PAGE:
When parties understand little about the limits of the bargaining range and appropriate standards for agreement, the ambiguity of a negotiation increases. In highly ambiguous negotiations, it becomes more likely that gender triggers—situational cues that prompt male-female differences in preferences, expectations, and behaviors—will influence negotiation behavior and outcomes. By contrast, in situations with low ambiguity, where negotiators understand the range of possible payoffs and agree on standards for distributing value, outcomes are less likely to reflect gender triggers. Some environments are full of triggers that encourage superior performance by women, while others are full of triggers that encourage superior performance by men. Rather than indicating innate differences between men and women, these triggers reflect stereotypes and long-standing behavioral biases.
These suggestions can help prevent gender from becoming a significant factor in negotiations:
1. Anticipate gender-related triggers. Some degree of ambiguity is present in all negotiations, so be aware of situations that may trigger gender stereotypes or role expectations. Work to counter gender triggers, or use them to benefit negotiation performance. In highly ambiguous, competitive environments, for example, men may be encouraged to maximize their outcomes by ramping up their competitive drive. Women, on the other hand, may be inspired by reminders that they’re representing not just themselves but their colleagues, department, company, or customers.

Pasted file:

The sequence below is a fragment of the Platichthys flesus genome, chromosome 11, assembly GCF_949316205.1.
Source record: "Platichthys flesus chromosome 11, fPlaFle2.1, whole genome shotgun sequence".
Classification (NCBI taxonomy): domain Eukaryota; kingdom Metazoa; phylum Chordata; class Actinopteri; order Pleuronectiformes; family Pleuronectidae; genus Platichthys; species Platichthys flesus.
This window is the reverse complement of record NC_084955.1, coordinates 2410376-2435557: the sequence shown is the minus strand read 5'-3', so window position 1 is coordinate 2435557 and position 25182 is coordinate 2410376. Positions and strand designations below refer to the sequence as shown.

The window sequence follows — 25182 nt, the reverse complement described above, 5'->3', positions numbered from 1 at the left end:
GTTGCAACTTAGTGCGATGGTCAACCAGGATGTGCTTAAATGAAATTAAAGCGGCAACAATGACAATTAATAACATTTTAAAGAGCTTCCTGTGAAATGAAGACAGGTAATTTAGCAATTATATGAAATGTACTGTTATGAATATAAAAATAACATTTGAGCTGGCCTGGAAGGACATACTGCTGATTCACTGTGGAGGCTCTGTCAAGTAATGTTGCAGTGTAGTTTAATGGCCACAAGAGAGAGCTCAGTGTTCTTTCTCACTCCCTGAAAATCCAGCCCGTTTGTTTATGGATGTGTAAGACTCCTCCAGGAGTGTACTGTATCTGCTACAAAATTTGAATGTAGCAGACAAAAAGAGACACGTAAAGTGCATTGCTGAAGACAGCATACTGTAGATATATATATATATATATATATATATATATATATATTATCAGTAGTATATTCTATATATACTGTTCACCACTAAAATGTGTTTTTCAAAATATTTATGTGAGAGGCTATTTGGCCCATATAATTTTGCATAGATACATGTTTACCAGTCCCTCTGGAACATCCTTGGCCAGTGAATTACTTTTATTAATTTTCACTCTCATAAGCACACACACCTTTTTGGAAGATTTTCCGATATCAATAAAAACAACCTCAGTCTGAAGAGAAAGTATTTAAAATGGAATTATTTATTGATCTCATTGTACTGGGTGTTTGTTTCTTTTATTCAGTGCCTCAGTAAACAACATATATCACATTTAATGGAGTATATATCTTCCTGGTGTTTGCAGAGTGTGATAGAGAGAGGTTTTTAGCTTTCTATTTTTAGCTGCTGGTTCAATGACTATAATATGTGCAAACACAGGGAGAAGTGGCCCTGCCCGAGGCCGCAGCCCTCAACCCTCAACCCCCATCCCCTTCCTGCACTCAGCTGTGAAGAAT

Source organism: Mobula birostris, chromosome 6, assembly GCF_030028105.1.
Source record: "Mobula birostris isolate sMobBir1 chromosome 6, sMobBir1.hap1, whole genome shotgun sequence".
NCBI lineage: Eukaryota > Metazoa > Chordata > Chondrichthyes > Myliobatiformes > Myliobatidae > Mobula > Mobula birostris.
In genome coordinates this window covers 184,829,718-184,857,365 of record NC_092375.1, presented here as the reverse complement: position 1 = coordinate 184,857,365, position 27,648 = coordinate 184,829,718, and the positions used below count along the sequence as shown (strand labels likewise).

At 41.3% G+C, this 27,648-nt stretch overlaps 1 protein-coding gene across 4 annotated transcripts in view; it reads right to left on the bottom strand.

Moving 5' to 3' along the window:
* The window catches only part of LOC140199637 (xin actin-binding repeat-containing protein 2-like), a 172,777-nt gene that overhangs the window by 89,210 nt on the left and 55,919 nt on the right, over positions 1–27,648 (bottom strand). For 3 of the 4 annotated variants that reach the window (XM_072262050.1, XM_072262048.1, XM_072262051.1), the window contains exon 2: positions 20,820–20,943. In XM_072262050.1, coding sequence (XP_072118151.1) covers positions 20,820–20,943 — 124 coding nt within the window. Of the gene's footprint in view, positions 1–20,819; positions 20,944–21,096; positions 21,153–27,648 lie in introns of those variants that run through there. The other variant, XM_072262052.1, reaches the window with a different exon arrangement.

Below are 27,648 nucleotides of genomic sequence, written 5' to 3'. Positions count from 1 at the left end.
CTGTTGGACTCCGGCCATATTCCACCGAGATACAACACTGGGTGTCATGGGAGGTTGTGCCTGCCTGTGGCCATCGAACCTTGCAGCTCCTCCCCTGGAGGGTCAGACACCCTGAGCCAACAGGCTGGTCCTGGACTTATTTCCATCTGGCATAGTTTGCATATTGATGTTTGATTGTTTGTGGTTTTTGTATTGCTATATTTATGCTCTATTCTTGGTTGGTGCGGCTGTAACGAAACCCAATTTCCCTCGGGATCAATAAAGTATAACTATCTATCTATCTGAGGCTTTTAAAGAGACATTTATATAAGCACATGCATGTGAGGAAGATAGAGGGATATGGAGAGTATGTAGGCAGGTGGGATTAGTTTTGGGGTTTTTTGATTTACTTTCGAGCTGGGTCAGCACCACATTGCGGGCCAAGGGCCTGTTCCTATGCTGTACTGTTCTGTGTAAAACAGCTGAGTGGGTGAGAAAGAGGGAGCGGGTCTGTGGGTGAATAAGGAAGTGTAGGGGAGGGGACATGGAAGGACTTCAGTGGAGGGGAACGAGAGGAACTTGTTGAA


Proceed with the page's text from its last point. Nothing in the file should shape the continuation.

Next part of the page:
2. Do your homework. Whether you’re a man or a woman, learn as much as you can about what is possible or appropriate when heading into a salary negotiation or discussing a contract. Research industry norms, investigate precedent, and talk to others who are already employed at the firm or in the industry. Most important, don’t be afraid to ask for whatever you need to remain truly motivated and to get the job done well. You and your organization will be better off in the long run.
3. Create transparency surrounding compensation and benefits. To encourage gender equity regarding compensation and career development, your company should codify and publish opportunities and benefits that it may be willing to offer. This doesn’t mean standardizing benefits for all employees but clarifying the range of issues that are up for negotiation and the appropriate criteria on which decisions are based.
4. Articulate performance expectations. When sending your employees into competitive bargaining situations, clearly state performance goals. Armed with transparent comparative information and a sense of acceptable targets, both men and women will achieve better outcomes. Setting high but reasonable aspirations is good for all negotiators and may be especially beneficial for women in ambiguous, competitive negotiations.